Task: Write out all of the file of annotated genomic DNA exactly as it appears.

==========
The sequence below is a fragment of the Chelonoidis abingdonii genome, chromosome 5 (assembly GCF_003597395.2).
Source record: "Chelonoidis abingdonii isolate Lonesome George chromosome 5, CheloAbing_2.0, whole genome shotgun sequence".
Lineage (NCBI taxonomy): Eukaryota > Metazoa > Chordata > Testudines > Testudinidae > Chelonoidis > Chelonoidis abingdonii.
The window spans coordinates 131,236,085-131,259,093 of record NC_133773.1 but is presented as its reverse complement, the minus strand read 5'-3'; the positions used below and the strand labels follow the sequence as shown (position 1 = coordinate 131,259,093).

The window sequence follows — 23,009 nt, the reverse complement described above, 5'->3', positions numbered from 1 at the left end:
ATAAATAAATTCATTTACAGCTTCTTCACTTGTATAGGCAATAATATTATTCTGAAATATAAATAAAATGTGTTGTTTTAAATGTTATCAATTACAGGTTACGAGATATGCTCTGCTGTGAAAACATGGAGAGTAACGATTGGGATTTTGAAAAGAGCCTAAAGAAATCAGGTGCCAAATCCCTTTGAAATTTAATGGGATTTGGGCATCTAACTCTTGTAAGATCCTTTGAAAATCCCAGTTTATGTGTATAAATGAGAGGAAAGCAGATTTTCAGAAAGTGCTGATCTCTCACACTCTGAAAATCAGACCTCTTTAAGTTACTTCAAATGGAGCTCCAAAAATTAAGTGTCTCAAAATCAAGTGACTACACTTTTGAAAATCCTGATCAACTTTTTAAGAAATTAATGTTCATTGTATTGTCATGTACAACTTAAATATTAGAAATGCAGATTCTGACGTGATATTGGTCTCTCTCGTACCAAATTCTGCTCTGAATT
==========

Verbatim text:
The sequence below is a fragment of the Chelonoidis abingdonii genome, chromosome 5 (assembly GCF_003597395.2).
Source record: "Chelonoidis abingdonii isolate Lonesome George chromosome 5, CheloAbing_2.0, whole genome shotgun sequence".
Lineage (NCBI taxonomy): Eukaryota > Metazoa > Chordata > Testudines > Testudinidae > Chelonoidis > Chelonoidis abingdonii.
The window spans coordinates 131,236,085-131,259,093 of record NC_133773.1 but is presented as its reverse complement, the minus strand read 5'-3'; the positions used below and the strand labels follow the sequence as shown (position 1 = coordinate 131,259,093).

The window sequence follows — 23,009 nt, the reverse complement described above, 5'->3', positions numbered from 1 at the left end:
ATAAATAAATTCATTTACAGCTTCTTCACTTGTATAGGCAATAATATTATTCTGAAATATAAATAAAATGTGTTGTTTTAAATGTTATCAATTACAGGTTACGAGATATGCTCTGCTGTGAAAACATGGAGAGTAACGATTGGGATTTTGAAAAGAGCCTAAAGAAATCAGGTGCCAAATCCCTTTGAAATTTAATGGGATTTGGGCATCTAACTCTTGTAAGATCCTTTGAAAATCCCAGTTTATGTGTATAAATGAGAGGAAAGCAGATTTTCAGAAAGTGCTGATCTCTCACACTCTGAAAATCAGACCTCTTTAAGTTACTTCAAATGGAGCTCCAAAAATTAAGTGTCTCAAAATCAAGTGACTACACTTTTGAAAATCCTGATCAACTTTTTAAGAAATTAATGTTCATTGTATTGTCATGTACAACTTAAATATTAGAAATGCAGATTCTGACGTGATATTGGTCTCTCTCGTACCAAATTCTGCTCTGAATT